Since my parents divorced when I was still a toddler — due mostly to Pappy’s philandering, although I think his slaps also had something to do with it — I never got to know him as well as “normal” children come to know their fathers. He would come over to the small duplex apartment where Mother and I lived and play pitch with me; he even bought me a fielder’s glove, which was a disappointment to me because I would have preferred a first baseman’s glove, which has the finger parts connected, but I never expressed my disappointment. Also, knowing I venerated cowboys and wanted to be one, he gave me some spurs; however, there again he had gotten the wrong type, for they were cavalry spurs (no rowels). With my artistic talent and inclination in mind, he built a large plywood easel, which Mother ended up using as a drying stand for washed clothes. (I had given up on the easel as far as art equipment was concerned because it had no base to hold canvases or drawing pads; it never occurred to me that I might have secured water color paper on the board’s large surface with masking tape: I was not even aware of such tape.) In addition to such gifts, Pappy’s contributions to my development were his teaching me, over the telephone, to tell time, and his instructing me not to push food toward a fork with my finger but to use either bread or a knife. A major education there!
One of Mother’s sisters told me that Pappy “was a brutal husband and a brutal father”. However, he never laid a hand on me; I suppose that was at least partly due to the fact that I was the last child and after my baby years he never had to be responsible for me on a daily basis. I believe, though, that he probably had come to realize, after the experience of my three older siblings, that brutality was not acceptable behavior.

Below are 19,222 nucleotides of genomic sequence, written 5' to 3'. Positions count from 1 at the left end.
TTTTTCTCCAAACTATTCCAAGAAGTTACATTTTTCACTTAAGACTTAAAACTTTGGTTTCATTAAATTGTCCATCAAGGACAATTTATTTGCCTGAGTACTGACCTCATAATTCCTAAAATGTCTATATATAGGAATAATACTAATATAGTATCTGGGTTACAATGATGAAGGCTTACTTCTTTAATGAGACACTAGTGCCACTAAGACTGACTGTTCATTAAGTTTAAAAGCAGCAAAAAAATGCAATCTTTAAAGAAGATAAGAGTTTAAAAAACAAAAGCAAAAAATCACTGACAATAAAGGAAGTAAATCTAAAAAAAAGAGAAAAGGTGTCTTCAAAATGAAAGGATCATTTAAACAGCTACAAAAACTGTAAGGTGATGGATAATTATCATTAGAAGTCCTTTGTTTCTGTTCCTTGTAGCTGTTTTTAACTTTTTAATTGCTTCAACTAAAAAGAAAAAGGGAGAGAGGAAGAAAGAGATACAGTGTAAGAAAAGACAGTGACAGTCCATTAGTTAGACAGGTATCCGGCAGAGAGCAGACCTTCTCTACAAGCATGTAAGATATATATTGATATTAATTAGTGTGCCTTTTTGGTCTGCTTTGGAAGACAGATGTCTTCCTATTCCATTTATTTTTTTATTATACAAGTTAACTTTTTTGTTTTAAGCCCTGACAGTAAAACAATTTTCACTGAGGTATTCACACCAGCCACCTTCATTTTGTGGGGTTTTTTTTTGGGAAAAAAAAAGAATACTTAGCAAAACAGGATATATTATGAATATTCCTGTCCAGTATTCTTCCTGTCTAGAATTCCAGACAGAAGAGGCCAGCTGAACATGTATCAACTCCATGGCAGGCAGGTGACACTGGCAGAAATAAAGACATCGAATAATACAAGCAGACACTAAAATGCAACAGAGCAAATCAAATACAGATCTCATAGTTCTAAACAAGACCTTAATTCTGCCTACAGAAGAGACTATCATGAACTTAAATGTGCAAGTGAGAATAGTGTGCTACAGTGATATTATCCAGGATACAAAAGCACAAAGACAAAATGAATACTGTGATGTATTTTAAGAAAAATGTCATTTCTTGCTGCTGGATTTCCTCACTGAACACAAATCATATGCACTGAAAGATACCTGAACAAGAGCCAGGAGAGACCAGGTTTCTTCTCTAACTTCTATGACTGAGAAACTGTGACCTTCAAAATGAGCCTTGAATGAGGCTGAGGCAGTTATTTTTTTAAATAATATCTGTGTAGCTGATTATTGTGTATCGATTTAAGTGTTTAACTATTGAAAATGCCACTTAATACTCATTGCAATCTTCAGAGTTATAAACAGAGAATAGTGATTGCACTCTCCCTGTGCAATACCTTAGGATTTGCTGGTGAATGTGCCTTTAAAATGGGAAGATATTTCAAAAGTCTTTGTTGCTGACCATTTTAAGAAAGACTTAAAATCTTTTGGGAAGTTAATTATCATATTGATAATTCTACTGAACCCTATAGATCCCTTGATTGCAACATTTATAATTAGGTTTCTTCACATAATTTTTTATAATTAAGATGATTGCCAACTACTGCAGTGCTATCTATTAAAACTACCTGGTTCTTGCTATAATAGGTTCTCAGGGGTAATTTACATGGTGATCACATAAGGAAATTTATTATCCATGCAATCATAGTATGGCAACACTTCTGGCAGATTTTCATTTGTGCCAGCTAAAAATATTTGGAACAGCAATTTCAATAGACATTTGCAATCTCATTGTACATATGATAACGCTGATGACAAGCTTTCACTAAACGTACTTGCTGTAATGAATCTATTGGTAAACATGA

My elder brother apparently got the worst of it, at least judging by his own account. Several times, my brother related an incident to me in which he begged Pappy not to speak harshly to our sister, who had inadvertently locked the outhouse door. Pappy, my brother recalled, kicked him in the chin. My aunt told me that my brother took up weight-lifting after that, swearing that Pappy would never be able to treat him that way again.
Pappy was not a religious person. Once, when I tried to talk to him about God, he responded, “And before God created the world, who created him?” That is a rather antiquated atheistic argument, but I was very young then and stumped. Nevertheless, late in life he began to read paranormal psychology books. He apparently even got to the point where he thought he could command other-worldly beings, for, one day, I noticed a piece of paper on his table where he had written a demand that some spirit must bring him a small fortune…now! How peculiar that one can be so rationalistic about a deity and yet so superstitious about genies and gremlins!
I have already written about his death and funeral back in 1985. I posted it here with the title “Ashes” last May 31.
Like the other members of my immediate family, Pappy was a conundrum I will never understand. Like us, he had his few virtues and his many faults. And like us, he fought with and yet clung like glue to us. Like Mother and my brothers, he is a continual presence in my brain that will never disappear.